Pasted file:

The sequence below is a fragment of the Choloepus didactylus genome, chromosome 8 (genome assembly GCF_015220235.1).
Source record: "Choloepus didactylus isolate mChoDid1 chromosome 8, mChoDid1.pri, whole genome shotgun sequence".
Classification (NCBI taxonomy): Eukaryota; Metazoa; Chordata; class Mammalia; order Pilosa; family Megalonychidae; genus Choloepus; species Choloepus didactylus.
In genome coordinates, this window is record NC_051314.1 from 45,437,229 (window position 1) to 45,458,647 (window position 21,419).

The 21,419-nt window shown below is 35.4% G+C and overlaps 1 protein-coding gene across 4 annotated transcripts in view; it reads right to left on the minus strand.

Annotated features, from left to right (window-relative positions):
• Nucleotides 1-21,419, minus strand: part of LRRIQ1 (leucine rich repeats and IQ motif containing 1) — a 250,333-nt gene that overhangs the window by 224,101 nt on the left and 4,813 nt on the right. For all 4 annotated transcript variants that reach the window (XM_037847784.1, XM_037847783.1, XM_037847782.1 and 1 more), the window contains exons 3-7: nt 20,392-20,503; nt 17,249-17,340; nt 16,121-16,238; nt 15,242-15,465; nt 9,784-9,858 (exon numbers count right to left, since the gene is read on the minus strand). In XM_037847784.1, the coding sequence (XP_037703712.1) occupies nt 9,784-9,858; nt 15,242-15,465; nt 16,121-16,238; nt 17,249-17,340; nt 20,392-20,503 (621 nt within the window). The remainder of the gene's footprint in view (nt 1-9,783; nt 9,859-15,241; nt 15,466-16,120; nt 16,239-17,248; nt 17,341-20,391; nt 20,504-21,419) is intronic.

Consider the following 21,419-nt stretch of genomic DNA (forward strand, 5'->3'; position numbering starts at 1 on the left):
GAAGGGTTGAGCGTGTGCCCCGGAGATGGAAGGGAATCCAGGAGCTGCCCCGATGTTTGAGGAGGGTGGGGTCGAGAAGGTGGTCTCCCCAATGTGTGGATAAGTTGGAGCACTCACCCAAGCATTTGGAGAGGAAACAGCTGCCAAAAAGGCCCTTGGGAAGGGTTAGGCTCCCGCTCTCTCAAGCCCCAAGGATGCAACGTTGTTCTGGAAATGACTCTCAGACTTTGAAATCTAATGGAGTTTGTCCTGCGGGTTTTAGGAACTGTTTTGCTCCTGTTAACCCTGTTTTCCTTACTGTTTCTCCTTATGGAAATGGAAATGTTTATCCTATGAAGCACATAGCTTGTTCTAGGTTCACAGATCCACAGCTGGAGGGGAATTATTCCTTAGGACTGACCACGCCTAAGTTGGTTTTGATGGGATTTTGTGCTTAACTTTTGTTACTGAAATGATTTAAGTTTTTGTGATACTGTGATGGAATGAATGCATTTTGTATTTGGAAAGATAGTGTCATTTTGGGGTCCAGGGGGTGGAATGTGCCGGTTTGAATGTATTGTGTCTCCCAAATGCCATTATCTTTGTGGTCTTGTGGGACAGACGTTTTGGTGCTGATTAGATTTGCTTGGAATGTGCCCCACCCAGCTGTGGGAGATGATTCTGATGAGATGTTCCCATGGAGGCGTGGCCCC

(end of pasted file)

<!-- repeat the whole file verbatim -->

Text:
The sequence below is a fragment of the Choloepus didactylus genome, chromosome 8 (genome assembly GCF_015220235.1).
Source record: "Choloepus didactylus isolate mChoDid1 chromosome 8, mChoDid1.pri, whole genome shotgun sequence".
Classification (NCBI taxonomy): Eukaryota; Metazoa; Chordata; class Mammalia; order Pilosa; family Megalonychidae; genus Choloepus; species Choloepus didactylus.
In genome coordinates, this window is record NC_051314.1 from 45,437,229 (window position 1) to 45,458,647 (window position 21,419).

The 21,419-nt window shown below is 35.4% G+C and overlaps 1 protein-coding gene across 4 annotated transcripts in view; it reads right to left on the minus strand.

Annotated features, from left to right (window-relative positions):
• Nucleotides 1-21,419, minus strand: part of LRRIQ1 (leucine rich repeats and IQ motif containing 1) — a 250,333-nt gene that overhangs the window by 224,101 nt on the left and 4,813 nt on the right. For all 4 annotated transcript variants that reach the window (XM_037847784.1, XM_037847783.1, XM_037847782.1 and 1 more), the window contains exons 3-7: nt 20,392-20,503; nt 17,249-17,340; nt 16,121-16,238; nt 15,242-15,465; nt 9,784-9,858 (exon numbers count right to left, since the gene is read on the minus strand). In XM_037847784.1, the coding sequence (XP_037703712.1) occupies nt 9,784-9,858; nt 15,242-15,465; nt 16,121-16,238; nt 17,249-17,340; nt 20,392-20,503 (621 nt within the window). The remainder of the gene's footprint in view (nt 1-9,783; nt 9,859-15,241; nt 15,466-16,120; nt 16,239-17,248; nt 17,341-20,391; nt 20,504-21,419) is intronic.

Consider the following 21,419-nt stretch of genomic DNA (forward strand, 5'->3'; position numbering starts at 1 on the left):
GAAGGGTTGAGCGTGTGCCCCGGAGATGGAAGGGAATCCAGGAGCTGCCCCGATGTTTGAGGAGGGTGGGGTCGAGAAGGTGGTCTCCCCAATGTGTGGATAAGTTGGAGCACTCACCCAAGCATTTGGAGAGGAAACAGCTGCCAAAAAGGCCCTTGGGAAGGGTTAGGCTCCCGCTCTCTCAAGCCCCAAGGATGCAACGTTGTTCTGGAAATGACTCTCAGACTTTGAAATCTAATGGAGTTTGTCCTGCGGGTTTTAGGAACTGTTTTGCTCCTGTTAACCCTGTTTTCCTTACTGTTTCTCCTTATGGAAATGGAAATGTTTATCCTATGAAGCACATAGCTTGTTCTAGGTTCACAGATCCACAGCTGGAGGGGAATTATTCCTTAGGACTGACCACGCCTAAGTTGGTTTTGATGGGATTTTGTGCTTAACTTTTGTTACTGAAATGATTTAAGTTTTTGTGATACTGTGATGGAATGAATGCATTTTGTATTTGGAAAGATAGTGTCATTTTGGGGTCCAGGGGGTGGAATGTGCCGGTTTGAATGTATTGTGTCTCCCAAATGCCATTATCTTTGTGGTCTTGTGGGACAGACGTTTTGGTGCTGATTAGATTTGCTTGGAATGTGCCCCACCCAGCTGTGGGAGATGATTCTGATGAGATGTTCCCATGGAGGCGTGGCCCC